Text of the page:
I turn and look at Fleegle. “This is pretty stupid, eh?”

“Maybe you should consult your higher self, but I predict the psychic will forecast poop in the future.”

“Why do you say that?”

“Because there is poop in everyone’s future, even the psychic’s. Poop is the backside of life, it’s what gives the universe balance to that burrito joint we passed down the street on the way here. You know, they have a two for one burrito special going on too. Maybe after this we could stop there for lunch on the way home.” He jumps out of the car. “And get one to go for Franny so I can have burritos again in a few days.”

Next Bartering with Biscuits – Feeding Hollywood

Previous Bartering with Biscuits – Pickled

First Bartering with Biscuits – The Puppy

Pickled

I used to go to Starbucks to write until they replaced the comfortable leather chairs and couch with little round tables and hard wood dining chairs. It’s an ingenious way to keep customers from hanging around too long. No one will nod off while their butt s getting sore from sitting. The chairs were the last straw in list of annoyances that led me to dropping Starbucks, though to be fair to them it doesn’t take much to annoy me before I’m properly caffeinated. But not going to Starbucks to write has led me back to what, or I should say, who, led me there in the first place.

Fleegle.

In the summer I sit outside to write while Fleegle entertains himself with chewing on sticks, and now with Franny chewing on him, but with fall temperatures dropping and the rain starting early this year, we’re all inside in my den. I keep the clutter out of my den because when I sit down to write I’m easily distracted by anything, loose books that need to be shelved, dog fur on the floor that needs to be swept, anything that gets me up out of my comfortable leather chair.

I’ve tried to make my den free of distractions, so there is no desktop computer or internet, only an old laptop used to store and play music on, but some distractions can’t be avoided, like the rubber pickle just dropped into my lap.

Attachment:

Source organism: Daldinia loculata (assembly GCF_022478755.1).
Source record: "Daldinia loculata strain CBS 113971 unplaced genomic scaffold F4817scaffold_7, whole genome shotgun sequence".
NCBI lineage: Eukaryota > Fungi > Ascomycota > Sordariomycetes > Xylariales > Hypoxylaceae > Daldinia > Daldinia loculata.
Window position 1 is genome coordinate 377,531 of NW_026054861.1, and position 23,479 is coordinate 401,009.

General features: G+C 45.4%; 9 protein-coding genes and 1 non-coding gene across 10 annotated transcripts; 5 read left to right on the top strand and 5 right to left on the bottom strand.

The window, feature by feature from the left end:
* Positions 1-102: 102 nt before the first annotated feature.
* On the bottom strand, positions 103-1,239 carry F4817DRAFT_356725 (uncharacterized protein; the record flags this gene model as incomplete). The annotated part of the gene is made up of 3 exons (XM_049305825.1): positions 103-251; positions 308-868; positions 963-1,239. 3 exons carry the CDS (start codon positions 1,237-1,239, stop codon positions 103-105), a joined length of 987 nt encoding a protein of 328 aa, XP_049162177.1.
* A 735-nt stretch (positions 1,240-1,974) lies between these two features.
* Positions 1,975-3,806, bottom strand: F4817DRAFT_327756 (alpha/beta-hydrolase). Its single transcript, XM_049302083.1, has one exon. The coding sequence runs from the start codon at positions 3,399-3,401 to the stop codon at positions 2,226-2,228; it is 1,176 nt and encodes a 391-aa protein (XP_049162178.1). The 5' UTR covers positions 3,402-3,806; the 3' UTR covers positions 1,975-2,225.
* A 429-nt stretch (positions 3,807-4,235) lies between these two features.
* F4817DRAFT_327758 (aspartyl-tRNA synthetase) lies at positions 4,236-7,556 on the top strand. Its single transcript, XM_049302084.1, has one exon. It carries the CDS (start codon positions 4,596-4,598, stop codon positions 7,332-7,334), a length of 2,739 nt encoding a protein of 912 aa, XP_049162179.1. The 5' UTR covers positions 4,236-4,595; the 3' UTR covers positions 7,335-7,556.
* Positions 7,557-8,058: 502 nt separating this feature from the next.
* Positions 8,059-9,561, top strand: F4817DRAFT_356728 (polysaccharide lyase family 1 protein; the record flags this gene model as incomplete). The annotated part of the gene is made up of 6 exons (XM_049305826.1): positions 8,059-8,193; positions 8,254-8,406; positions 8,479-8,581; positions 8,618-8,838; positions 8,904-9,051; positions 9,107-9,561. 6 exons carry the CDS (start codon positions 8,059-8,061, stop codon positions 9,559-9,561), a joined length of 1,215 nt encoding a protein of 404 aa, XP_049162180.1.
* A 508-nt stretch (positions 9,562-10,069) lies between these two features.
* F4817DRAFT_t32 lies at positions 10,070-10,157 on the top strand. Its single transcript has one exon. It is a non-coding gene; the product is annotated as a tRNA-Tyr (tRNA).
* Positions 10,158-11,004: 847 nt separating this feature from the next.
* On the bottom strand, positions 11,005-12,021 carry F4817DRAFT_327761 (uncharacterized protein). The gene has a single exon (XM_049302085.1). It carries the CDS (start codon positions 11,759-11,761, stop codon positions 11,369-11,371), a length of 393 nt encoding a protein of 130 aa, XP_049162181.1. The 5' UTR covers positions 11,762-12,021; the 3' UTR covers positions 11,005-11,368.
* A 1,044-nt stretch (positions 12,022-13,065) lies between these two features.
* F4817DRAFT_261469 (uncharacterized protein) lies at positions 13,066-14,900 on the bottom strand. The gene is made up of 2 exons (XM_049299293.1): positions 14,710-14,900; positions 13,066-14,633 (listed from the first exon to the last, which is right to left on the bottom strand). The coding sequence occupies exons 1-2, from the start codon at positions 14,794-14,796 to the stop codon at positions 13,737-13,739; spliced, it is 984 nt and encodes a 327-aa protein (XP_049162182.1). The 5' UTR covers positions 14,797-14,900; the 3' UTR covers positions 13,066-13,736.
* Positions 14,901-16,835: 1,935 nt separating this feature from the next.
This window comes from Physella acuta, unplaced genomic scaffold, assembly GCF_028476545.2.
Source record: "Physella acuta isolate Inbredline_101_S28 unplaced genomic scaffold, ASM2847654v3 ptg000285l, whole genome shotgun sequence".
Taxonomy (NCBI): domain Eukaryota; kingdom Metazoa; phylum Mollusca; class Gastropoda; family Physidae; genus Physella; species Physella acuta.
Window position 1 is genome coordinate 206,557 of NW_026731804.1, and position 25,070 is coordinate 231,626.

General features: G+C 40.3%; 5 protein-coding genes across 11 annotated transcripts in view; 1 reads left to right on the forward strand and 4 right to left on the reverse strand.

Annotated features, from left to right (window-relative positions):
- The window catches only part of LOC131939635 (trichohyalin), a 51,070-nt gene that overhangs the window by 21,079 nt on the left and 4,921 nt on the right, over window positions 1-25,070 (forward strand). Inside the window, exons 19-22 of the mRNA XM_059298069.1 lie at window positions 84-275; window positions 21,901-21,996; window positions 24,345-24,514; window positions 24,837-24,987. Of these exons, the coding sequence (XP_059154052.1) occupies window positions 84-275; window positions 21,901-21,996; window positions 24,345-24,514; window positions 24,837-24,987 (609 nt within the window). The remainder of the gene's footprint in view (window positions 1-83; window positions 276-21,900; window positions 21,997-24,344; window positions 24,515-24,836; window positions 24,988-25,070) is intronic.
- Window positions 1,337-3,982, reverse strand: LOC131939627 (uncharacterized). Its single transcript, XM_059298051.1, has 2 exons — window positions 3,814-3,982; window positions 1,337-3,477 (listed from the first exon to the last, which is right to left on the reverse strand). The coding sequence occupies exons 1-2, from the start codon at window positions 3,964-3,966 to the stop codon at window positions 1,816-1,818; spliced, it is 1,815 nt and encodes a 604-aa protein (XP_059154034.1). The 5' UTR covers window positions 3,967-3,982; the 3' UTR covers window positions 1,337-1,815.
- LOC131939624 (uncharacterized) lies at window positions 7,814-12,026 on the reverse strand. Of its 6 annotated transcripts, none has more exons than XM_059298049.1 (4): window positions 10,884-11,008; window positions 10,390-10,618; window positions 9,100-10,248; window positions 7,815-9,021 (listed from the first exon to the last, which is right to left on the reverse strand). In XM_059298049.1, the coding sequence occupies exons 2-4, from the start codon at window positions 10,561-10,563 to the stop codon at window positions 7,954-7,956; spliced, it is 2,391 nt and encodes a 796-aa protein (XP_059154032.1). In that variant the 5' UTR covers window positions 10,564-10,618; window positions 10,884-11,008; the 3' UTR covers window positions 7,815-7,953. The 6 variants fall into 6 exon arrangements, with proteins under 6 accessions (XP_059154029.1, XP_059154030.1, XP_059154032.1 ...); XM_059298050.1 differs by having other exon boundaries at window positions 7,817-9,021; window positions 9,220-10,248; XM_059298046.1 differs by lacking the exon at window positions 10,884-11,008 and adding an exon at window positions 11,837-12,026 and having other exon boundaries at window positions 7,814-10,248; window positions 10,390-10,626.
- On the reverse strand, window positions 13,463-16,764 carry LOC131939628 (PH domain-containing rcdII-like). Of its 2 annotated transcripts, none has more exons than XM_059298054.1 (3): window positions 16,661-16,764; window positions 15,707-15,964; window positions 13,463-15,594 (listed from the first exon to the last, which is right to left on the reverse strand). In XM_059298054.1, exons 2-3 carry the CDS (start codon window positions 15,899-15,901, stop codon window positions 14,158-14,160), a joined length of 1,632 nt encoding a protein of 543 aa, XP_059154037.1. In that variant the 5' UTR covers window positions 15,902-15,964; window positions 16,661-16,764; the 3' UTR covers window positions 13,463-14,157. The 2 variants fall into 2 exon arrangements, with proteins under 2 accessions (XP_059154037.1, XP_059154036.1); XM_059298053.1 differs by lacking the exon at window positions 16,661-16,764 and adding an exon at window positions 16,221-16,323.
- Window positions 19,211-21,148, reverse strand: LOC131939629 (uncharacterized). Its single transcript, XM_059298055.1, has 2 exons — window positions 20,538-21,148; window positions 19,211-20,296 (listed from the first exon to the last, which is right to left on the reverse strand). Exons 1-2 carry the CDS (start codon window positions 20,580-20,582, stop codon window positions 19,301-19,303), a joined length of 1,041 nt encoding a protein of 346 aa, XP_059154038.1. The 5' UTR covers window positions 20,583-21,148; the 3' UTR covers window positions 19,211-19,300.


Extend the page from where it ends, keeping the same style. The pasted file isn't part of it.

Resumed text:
“Raud, I’d like a refill, please,” Fleegle says.

I pick up the pickle. “Well, since you said please.”

Franny walks into the den. “Oh, cool, Fleegle, you found my pickle.”

He shakes his head. “Nope, that’s my pickle. I still haven’t found yours but you’ll be the first to know when I do, that is, after me, of course.”

Next Bartering with Biscuits – Therapy

Previous Bartering with Biscuits – Inspector Fleegle

First Bartering with Biscuits – The Puppy

Inspector Fleegle

As I sit in my den waiting for Windows to finish updating itself so I can listen to some music on the computer, Fleegle walks slowly into the small room, nose to the ground, sniffing. He does a circle around the edge of the room, then starts to leave.

I’m almost afraid to ask. “Fleegle, what are you up to?”

He stops sniffing and lifts his head at me. “I’m on a very important case.”

“A case?”

“Yes, get your pen out. This is the case of the missing pickle.”

“A pickle is missing?”

“I’ve been hired by a rather young and stupid blonde to find her pickle.”

Franny pokes her head around the door jam. “I am not stupid, inspector biscuit breath. I just can’t find my pickle.”

Fleegle shoves her out of sight with his rear. “As you know, I don’t normally take on such mundane cases that the local constabulary can solve, but this case is quite fascinating because I swear I saw the pickle only moments ago.”

“We are talking about the green rubber pickles I stuff with treats for you guys, right?”

“What other pickles are there?”

“Never mind,” I say, not wanting him to learn of Clausen’s or sweet pickles verses sour pickles. I’ve really gotten hung up in the pickle aisle at the grocery store trying to decide which to buy. Fleegle will want to taste test all of them, and then he’ll learn of relish. Sweet relish, hot dog relish, and that will lead to sauerkraut and kimchi, and I’m afraid what all of that will do to the quality of the air around him.

“So grab your pad and pen, Watson, and start taking notes so you can accurately record the case of ‘Fleegle Holmes and the Missing Pickle’.”

“Umm… Sure thing. I’m right behind you,” I say, not having the heart to tell him it was me who hid the pickle from Franny up on the top of the bookshelf because I was tired of her dropping it in my lap and asking for refills. Three refills is enough for her waistline.

Next Bartering with Biscuits – Pickled

Previous Bartering with Biscuits – Rage

First Bartering with Biscuits – The Puppy

Rage

After a trip to the park, Fleegle asks, “Raud, are your eyes blue?”

“Yes.”

“Does that make you the devil?”

“The devil?”

“The blue eyed devil the angry man at the park was talking about.”

“He was ranting politics.”

“Like you do when you get stuck in traffic.”

“Pretty much.”

“But he wasn’t stuck in traffic. He was in a beautiful park on a dry day surrounded by dogs happy to be out.”

“He was stuck in a political traffic jam inside his head.”

Next Bartering with Biscuits – Inspector Fleegle

Previous Bartering with Biscuits – Crunch

First Bartering with Biscuits – The Puppy